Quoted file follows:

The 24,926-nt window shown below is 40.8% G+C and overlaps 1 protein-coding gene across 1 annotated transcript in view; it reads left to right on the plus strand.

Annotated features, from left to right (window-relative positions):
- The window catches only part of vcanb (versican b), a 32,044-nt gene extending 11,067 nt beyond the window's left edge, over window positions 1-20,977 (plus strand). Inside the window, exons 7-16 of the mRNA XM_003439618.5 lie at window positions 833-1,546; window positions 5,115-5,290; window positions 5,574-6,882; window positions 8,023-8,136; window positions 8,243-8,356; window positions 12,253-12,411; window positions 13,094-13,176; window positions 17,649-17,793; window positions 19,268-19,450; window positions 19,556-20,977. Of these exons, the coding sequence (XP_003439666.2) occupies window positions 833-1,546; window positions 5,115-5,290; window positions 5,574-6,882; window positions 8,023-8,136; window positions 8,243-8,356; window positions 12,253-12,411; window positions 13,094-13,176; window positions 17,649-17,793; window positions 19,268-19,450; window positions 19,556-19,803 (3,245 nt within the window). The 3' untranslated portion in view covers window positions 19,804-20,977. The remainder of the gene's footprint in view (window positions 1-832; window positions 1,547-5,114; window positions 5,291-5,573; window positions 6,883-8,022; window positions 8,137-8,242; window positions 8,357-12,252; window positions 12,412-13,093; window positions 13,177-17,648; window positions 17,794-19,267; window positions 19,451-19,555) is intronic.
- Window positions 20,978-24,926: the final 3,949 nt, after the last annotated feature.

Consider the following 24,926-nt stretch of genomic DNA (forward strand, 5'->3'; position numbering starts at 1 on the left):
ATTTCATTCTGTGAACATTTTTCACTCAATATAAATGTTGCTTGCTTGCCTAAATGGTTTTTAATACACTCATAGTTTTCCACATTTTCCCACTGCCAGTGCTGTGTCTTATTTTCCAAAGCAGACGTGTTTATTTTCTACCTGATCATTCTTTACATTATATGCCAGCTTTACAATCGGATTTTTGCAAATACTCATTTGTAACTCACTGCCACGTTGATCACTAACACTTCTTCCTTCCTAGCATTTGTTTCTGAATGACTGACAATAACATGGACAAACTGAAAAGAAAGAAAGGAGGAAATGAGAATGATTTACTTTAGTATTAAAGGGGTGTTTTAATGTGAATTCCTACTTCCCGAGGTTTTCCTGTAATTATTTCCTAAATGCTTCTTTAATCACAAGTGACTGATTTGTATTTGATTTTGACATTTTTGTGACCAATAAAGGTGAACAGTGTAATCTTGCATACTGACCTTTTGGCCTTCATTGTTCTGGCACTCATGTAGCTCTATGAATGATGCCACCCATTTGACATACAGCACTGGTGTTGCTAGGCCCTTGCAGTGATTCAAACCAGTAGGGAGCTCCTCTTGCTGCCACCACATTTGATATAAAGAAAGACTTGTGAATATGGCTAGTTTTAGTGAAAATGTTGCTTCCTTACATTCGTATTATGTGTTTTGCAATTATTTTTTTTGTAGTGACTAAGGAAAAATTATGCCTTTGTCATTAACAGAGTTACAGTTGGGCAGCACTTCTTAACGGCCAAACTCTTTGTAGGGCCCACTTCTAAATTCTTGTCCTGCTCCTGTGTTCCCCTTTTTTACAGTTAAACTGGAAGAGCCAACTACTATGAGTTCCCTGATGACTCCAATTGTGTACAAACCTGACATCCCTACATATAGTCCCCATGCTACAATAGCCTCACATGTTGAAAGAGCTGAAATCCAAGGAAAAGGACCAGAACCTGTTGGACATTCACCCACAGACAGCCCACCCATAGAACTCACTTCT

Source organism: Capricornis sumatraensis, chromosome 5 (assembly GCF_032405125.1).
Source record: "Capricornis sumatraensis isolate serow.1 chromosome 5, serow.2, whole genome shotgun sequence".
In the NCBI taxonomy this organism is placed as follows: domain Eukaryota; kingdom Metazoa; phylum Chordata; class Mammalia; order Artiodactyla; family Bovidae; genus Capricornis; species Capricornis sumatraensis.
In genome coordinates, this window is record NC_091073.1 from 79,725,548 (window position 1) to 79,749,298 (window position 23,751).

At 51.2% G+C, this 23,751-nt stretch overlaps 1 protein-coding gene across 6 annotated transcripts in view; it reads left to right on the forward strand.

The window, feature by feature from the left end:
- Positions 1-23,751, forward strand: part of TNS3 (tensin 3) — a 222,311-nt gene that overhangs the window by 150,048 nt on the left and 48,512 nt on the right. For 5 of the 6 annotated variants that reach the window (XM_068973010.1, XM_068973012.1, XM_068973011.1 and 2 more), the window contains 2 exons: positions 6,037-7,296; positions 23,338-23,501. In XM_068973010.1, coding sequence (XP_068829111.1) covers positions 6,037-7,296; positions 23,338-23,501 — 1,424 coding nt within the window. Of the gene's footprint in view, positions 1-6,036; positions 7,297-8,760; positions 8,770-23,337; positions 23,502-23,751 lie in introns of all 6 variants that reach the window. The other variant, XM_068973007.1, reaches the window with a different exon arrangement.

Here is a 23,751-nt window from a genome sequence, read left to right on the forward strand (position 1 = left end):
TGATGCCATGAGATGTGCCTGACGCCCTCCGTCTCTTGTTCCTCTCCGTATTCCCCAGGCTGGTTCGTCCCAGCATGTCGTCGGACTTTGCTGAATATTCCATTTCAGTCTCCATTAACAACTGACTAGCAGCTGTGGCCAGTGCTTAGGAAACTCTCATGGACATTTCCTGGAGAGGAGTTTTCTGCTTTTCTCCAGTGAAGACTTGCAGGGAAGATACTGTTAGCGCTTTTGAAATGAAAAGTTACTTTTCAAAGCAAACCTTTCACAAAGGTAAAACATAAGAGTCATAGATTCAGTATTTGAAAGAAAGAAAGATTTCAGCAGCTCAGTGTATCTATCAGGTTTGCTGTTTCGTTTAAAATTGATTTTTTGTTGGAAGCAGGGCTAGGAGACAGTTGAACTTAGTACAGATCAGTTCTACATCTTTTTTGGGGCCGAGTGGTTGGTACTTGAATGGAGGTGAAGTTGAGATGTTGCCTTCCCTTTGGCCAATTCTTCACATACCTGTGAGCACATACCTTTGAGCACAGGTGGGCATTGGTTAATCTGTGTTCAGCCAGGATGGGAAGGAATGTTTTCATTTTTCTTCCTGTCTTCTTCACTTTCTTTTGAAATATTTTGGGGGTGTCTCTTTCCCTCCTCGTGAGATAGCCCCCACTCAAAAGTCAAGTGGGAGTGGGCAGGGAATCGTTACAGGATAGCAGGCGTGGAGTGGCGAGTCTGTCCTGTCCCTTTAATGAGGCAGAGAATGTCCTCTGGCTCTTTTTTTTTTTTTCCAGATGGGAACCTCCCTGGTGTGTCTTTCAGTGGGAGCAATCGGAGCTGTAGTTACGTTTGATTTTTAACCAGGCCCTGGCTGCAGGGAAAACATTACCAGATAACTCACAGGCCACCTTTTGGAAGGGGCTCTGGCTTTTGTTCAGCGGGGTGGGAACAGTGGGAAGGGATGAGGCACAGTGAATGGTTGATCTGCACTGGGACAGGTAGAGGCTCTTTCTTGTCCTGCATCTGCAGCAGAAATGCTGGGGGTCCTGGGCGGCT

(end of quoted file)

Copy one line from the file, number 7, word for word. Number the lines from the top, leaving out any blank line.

Source organism: Capricornis sumatraensis, chromosome 5 (assembly GCF_032405125.1).